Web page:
BEYOND THE OB-VIOS

Toyota launches the next generation of its best-selling sedan Vios

By: Jason K. Ang, July 10th, 2013 03:18 AM

Toyota Motor Corp. president Akio Toyoda (right), Toyota Motor Philippines (TMP) vice chair Alfred Ty (left) and other TMPC officials pour champagne on the all-new Vios during a rolloff ceremony at the company’s plant in Sta. Rosa, Laguna.

Chances are, you cannot take a journey in Metro Manila without seeing a Toyota Vios. Whether it’s a family car picking up kids from school, or a souped-up TRD version zipping along the highway, or a base model doing taxi duty, the Vios is literally everywhere in the city. As Toyota’s best-selling passenger car, the humble sedan has enjoyed immense success. More than 100,000 units have been sold worldwide. It’s no surprise that Toyota Motor Philippines is about to replace a model that is still at the top of the car charts, with its all-new successor. The company’s philosophy of kaizen, or continuous improvement, demands no less.

So it is that the third-generation Vios bows with a slew of improvements over the outgoing model. Chief among these is the car’s snazzier suit. The new Vios looks decidedly sportier, with sharper lines and more attention to detail. The headlamps are eye-catching trapezoids linked by a simple chromed grille. A large black lower intake, as is custom for most of today’s designs, defines the Vios’ face. A sharp crease flows from headlamps across the doors, to the taillights. Another character line starts from the front bumper and continues upwards on the side doors. The 1.5-liter variants get projector-type headlamps. It’s a welcome departure from the old car’s anonymous blob shape, and is keeping with the company’s new family look, as seen on the new RAV4, and soon on the new Corolla.

The Vios grows significantly, stretching from 4,300 millimeters to 4,410 mm long, and 1,465 mm to 1,475 mm tall. Width is unchanged at 1700 mm. The bigger footprint reportedly translates to a larger interior space.

More upscale look

Inside, the Vios goes for a more upscale look. The upper dash is covered in black plastic, while the lower surfaces are beige, with metallic trim delineating them. Overall, the effect is to make the cabin look more spacious, while minimizing reflections on the windshield. Gauges are now located behind the steering wheel, Toyota abandoning the central instrument panel of previous generations. The audio head unit is instead mounted high and center on the instrument panel. The 1.5-liter variants get leather steering wheel and shift knob, six-speaker audio system, and a trip computer.

Vios variants and pricing are: 1.5G A/T P847,000; 1.5G M/T P812,000; 1.3E A/T P762,000; 1.3E M/T P727,000; 1.3J M/T P630,000; 1.3 Base P592,000.

Going for the wide catch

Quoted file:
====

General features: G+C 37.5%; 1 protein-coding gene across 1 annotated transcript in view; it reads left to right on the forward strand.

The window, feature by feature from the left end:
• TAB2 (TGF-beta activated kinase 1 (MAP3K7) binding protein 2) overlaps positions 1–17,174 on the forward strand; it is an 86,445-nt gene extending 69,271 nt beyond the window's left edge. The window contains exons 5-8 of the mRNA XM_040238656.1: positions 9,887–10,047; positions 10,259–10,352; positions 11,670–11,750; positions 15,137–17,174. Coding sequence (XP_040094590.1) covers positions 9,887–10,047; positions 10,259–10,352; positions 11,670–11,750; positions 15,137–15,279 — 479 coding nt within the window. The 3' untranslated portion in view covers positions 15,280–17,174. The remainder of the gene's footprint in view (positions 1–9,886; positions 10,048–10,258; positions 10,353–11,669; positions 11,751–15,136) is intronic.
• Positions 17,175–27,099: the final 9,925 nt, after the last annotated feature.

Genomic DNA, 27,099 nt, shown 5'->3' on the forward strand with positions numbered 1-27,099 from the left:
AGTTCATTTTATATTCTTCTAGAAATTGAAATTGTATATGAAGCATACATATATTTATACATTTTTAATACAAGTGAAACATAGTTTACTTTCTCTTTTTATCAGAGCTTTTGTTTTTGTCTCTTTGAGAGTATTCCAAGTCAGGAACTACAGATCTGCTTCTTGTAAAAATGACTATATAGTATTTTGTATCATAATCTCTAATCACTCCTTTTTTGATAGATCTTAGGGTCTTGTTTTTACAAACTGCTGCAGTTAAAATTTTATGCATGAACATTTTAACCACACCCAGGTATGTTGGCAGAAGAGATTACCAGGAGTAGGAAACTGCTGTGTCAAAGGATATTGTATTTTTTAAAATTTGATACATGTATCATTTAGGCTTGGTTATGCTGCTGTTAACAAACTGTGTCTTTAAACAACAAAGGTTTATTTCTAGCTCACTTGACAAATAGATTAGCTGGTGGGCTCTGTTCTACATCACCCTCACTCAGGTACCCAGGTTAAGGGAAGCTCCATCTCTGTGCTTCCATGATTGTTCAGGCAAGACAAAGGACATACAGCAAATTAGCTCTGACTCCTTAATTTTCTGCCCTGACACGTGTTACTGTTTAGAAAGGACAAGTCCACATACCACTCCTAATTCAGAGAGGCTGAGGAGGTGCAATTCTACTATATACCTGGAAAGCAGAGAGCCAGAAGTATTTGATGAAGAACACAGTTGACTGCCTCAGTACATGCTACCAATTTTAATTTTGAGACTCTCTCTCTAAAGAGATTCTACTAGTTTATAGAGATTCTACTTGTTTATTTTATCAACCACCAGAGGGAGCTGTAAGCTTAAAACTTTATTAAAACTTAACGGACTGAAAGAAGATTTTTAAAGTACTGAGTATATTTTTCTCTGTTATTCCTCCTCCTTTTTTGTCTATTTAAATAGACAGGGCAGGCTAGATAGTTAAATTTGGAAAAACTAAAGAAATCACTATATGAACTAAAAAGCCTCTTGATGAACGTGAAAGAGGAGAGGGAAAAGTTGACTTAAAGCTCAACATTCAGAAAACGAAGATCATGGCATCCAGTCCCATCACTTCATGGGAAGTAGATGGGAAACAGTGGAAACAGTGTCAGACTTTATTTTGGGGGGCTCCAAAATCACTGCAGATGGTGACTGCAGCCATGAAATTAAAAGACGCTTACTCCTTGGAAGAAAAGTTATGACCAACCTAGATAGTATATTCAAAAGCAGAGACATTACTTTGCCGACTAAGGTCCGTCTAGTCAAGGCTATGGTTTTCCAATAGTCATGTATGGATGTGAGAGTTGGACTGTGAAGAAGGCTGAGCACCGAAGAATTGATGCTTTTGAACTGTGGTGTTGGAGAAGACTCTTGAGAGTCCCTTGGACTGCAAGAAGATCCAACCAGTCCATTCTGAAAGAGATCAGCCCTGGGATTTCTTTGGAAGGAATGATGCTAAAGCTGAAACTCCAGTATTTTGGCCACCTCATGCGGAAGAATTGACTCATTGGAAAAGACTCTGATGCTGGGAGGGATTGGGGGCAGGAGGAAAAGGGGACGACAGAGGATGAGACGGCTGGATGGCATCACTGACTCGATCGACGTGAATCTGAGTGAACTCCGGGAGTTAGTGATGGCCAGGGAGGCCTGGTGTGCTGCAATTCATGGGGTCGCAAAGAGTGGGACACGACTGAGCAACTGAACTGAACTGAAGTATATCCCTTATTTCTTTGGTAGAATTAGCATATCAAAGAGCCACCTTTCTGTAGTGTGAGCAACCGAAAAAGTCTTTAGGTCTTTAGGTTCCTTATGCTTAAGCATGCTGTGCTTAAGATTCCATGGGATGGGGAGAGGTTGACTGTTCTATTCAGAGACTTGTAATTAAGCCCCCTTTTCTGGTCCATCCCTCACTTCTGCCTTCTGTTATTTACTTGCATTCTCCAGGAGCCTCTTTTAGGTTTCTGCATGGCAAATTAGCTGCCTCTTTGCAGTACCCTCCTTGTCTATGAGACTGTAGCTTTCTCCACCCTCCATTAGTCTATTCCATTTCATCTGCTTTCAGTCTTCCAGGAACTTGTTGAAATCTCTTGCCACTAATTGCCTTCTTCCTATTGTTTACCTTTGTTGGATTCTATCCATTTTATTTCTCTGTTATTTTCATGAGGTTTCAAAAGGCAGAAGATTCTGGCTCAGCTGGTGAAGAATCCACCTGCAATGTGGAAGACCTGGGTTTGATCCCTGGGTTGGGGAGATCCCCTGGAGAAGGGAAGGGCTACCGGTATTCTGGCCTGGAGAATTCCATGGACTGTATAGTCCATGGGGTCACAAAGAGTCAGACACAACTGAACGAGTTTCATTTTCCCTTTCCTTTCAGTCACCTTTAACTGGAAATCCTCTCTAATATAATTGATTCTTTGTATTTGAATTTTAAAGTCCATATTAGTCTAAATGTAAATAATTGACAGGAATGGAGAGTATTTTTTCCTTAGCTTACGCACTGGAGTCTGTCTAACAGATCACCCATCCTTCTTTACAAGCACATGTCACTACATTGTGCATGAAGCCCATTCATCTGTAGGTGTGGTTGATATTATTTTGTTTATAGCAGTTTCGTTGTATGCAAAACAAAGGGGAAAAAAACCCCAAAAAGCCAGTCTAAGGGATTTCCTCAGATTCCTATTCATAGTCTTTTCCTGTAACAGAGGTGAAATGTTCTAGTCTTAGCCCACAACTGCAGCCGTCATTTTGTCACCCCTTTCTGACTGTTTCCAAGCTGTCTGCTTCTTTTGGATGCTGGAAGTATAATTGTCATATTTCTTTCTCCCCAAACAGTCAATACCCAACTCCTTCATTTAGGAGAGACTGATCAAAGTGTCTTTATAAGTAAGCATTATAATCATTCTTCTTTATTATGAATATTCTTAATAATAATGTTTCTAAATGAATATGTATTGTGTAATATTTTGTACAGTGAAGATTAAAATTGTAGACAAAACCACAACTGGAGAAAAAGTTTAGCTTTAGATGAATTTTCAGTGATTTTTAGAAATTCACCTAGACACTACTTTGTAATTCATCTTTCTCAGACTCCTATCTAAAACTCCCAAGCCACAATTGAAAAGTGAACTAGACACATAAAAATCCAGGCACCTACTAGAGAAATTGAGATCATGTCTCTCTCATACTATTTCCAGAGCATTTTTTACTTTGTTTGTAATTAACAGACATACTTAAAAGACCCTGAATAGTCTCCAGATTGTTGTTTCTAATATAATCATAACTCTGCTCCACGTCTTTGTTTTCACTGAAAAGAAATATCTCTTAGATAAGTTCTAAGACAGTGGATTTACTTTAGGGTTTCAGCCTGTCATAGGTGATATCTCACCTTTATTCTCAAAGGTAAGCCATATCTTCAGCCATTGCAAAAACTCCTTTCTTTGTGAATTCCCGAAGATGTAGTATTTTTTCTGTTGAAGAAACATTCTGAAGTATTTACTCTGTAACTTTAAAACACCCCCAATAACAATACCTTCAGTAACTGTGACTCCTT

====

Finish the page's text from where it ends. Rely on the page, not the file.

It’s apparent with the pricing that Toyota is going after a wide catch, from both the fleet market with the base model, as well as those looking for more luxury.

Vios is powered by four-cylinder DOHC 16-valve engines. The base models get the 1.3-liter displacement, which produces 85 horsepower and 122 Newton-meter. The upper variants get the 1.5-liter for more power: 107 HP and 142 Nm. The engines mate to either five-speed manual transmissions or four-speed automatics.

The 1.3-liter cars will ride with front disc and rear drum brakes, while the 1.5G will have four-wheel disc brakes with ABS and EBD. The 1.3E also gets ABS and EBD assist. 1.3E and higher variants ride on 185/60R15 tires on alloys, while the lower variants get steel wheels shod with 175/65R14 tires.

The Vios has attained its best-seller status because of perceived reliability, ease of maintenance and value for money, the defining qualities of a Toyota. Now under chair Akio Toyoda, the Japanese giant is attempting to add fun to its ownership proposition. Toyota says that the Vios incorporates the new “Waku Doki” or “Fun to Drive” philosophy. That shouldn’t be difficult, as Toyota already had a quite-fun-to-drive small car not so long ago in the first-generation Echo/Yaris. If just a little of that car’s pleasing handling translates to the Vios, we just might have some fun even in the B segment.

Speaking of more fun, the Vios will continue to be assembled in the Philippines. This will benefit Filipino skilled labor, as well as Toyota Motor Philippines’ dozens of local suppliers and their employees. Toyota says that the company’s world-renowned manufacturing has been incorporated into local assembly.

Vios will be available in these colors: white pearl, freedom white, silver metallic, gray metallic, black, red mica metallic, dark brown metallic and orange metallic.

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